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Bible Commentaries
Job 5

Smith's Bible CommentarySmith's Commentary

Verses 1-27

Call now ( Job 5:1 ),

Eliphaz is saying to Job.

if there be any that will answer you; and to which of the saints will thou turn? ( Job 5:1 )

Now it would seem that maybe in those days there were those who... they had already developed saints that they were turning to in trouble. Which saint do you have for boils, you know?

For wrath killeth the foolish, and envy slayeth the silly. I have seen the foolish taking root: but suddenly I cursed his habitation. His children are far from safety, and they are crushed in the gate, neither is there any to deliver them ( Job 5:2-4 ).

Now he's accusing Job of foolishness and silliness and all of this because, you see, Job's children were crushed when the house fell. So he said, "I've seen the foolish and all. Their children are crushed in the gate and all."

Whose harvest the hungry eateth up, and taketh it even out of the thorns, and the robber swalloweth up their substance ( Job 5:5 ).

The Sabaeans and the Chaldeans had come in and stolen everything that Job had; so this is all...he's trying to make it all applicable to Job. "This is what's happened to you. You're the foolish one and you had taken root, but suddenly you're cursed and all."

Although affliction comes not forth of the dust, neither doth trouble spring out of the ground; Yet man is born unto trouble, as the sparks fly upward ( Job 5:6-7 ).

Now that's a great philosophy for life, isn't it? "Man, you were born for trouble, as the sparks fly upward." But unfortunately, such is the case.

I would seek unto God ( Job 5:8 ),

Now he's advising Job. "I would seek unto God."

and unto God would I commit my cause: Which doeth great things and unsearchable; marvellous things without number: Who giveth rain upon the earth, and sendeth waters upon the fields: To set up on high those that be low; that those which mourn may be exalted to safety. He disappointeth the devices of the crafty, so that their hands cannot perform their enterprise. He taketh the wise in their own craftiness: and the counsel of the froward is carried headlong. They meet with darkness in the daytime, and grope in the noonday as in the night. But he saves the poor from the sword, from their mouth, and from the hand of the mighty. So the poor hath hope, and iniquity stoppeth her mouth. Behold, happy is the man whom God correcteth: therefore despise not thou the chastening of the Almighty ( Job 5:8-17 ):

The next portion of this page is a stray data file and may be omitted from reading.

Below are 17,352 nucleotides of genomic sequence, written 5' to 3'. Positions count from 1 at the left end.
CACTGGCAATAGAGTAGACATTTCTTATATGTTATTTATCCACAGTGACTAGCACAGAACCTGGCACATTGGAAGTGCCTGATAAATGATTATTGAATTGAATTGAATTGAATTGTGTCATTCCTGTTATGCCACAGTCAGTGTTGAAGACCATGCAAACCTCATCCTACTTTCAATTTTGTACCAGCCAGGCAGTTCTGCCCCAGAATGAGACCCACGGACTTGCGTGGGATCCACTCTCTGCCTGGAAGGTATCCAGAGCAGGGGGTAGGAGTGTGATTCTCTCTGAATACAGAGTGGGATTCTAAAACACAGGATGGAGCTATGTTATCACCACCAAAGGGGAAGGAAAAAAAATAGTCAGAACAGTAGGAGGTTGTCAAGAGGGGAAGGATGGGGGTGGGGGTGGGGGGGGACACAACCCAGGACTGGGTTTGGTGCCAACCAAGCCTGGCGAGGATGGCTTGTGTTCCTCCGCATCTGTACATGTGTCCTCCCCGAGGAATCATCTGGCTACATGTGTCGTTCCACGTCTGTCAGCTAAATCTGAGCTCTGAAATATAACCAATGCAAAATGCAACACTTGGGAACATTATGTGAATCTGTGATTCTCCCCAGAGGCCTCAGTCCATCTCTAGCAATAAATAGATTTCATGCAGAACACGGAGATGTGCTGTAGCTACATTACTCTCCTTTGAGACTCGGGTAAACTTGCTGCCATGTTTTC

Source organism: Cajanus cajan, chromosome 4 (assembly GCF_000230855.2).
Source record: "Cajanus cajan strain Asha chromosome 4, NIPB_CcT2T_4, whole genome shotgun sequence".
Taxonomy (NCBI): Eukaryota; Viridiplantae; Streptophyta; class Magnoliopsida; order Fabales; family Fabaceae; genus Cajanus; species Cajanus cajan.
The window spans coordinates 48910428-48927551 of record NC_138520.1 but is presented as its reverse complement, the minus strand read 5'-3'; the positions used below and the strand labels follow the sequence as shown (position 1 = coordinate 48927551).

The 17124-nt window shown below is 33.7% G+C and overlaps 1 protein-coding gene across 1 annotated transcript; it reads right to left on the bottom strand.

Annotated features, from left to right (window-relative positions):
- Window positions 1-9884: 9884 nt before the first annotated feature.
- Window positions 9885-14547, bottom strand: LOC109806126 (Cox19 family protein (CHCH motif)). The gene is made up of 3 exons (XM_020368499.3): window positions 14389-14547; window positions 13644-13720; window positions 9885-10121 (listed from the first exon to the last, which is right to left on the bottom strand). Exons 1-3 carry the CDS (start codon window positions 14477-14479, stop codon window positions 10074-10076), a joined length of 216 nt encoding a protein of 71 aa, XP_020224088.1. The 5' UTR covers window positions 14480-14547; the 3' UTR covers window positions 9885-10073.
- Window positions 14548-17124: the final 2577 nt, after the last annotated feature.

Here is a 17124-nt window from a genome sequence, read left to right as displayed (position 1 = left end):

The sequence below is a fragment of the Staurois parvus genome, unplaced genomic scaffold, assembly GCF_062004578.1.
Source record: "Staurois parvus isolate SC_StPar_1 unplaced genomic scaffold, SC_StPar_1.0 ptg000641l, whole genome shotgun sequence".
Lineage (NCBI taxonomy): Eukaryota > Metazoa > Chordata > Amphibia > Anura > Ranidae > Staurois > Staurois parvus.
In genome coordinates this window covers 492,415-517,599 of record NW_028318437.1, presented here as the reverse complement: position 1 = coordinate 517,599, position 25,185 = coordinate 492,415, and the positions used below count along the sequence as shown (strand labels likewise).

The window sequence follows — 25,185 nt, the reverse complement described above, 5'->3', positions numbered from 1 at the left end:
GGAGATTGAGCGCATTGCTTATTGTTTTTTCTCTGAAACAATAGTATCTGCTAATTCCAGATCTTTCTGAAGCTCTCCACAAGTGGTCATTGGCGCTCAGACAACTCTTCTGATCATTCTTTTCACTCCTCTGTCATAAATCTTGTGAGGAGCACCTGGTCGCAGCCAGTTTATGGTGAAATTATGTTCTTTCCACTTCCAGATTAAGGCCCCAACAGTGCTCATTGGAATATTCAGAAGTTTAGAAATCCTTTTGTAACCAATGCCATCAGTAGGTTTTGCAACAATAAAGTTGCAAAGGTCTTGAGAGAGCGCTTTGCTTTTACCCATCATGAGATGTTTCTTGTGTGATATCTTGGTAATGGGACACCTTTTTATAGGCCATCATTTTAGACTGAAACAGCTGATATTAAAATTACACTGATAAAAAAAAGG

Now Solomon, no doubt, was familiar with Job, because in his advice to his son, he said, "My son, despise not the chastening of the Lord, neither be thou weary with His correction" ( Proverbs 3:11 ). And of course, Paul picked it up in the New Testament, or whoever wrote the book of Hebrews, and my assumption is that it was Paul. But whoever wrote the book of Hebrews, picks it up in the book of Hebrews and again says, "My son, despise not the chastening of the Lord" ( Hebrews 12:5 ). And happy is everyone who is scourged by Him. So, here in Job, Eliphaz first of all says, "Hey, don't despise God's chastening. Happy is the man whom God corrects." Don't despise the chastening of the Almighty.

For he makes sore, and bindeth up: he woundeth, and his hands make whole. He shall deliver thee in six troubles: yea, in seven there shall no evil touch thee ( Job 5:18-19 ).

Now he really doesn't give us the seven. He speaks of the couple here. Couple things, well, three things at least. God will spare you in the time of famine.

In famine he will redeem thee from death: and in war from the power of the sword. Thou shalt be hid from the scourge of the tongue: neither shalt thou be afraid of destruction when it cometh ( Job 5:20-21 ).

And so there are four of the seven. He doesn't give us the other three. He comes back now to destruction and famine.

thou shalt laugh: neither shalt thou be afraid of the beasts of the eaRuth ( Job 5:22 ).

That's five.

For thou shalt be in league with the stones of the field: and the beasts of the field shall be at peace with thee. And thou shalt know that thy tabernacle shall be in peace; and thou shalt visit thy habitation, and shalt not sin. Thou shalt know also that thy seed shall be great, and thine offspring as the grass of the earth. Thou shalt come to thy grave in a full age, like as a shock of corn cometh in its season. Lo this, we have searched it, so it is; hear it, and know it for your own good ( Job 5:23-27 ).

So here's the way it is, Job. This is the way the cows eats its cabbage, you know. So listen to me. It's for your own good, man. Just get right with God.


Bibliographical Information
Smith, Charles Ward. "Commentary on Job 5". "Smith's Bible Commentary". https://studylight.org/commentaries/eng/csc/job-5.html. 2014.
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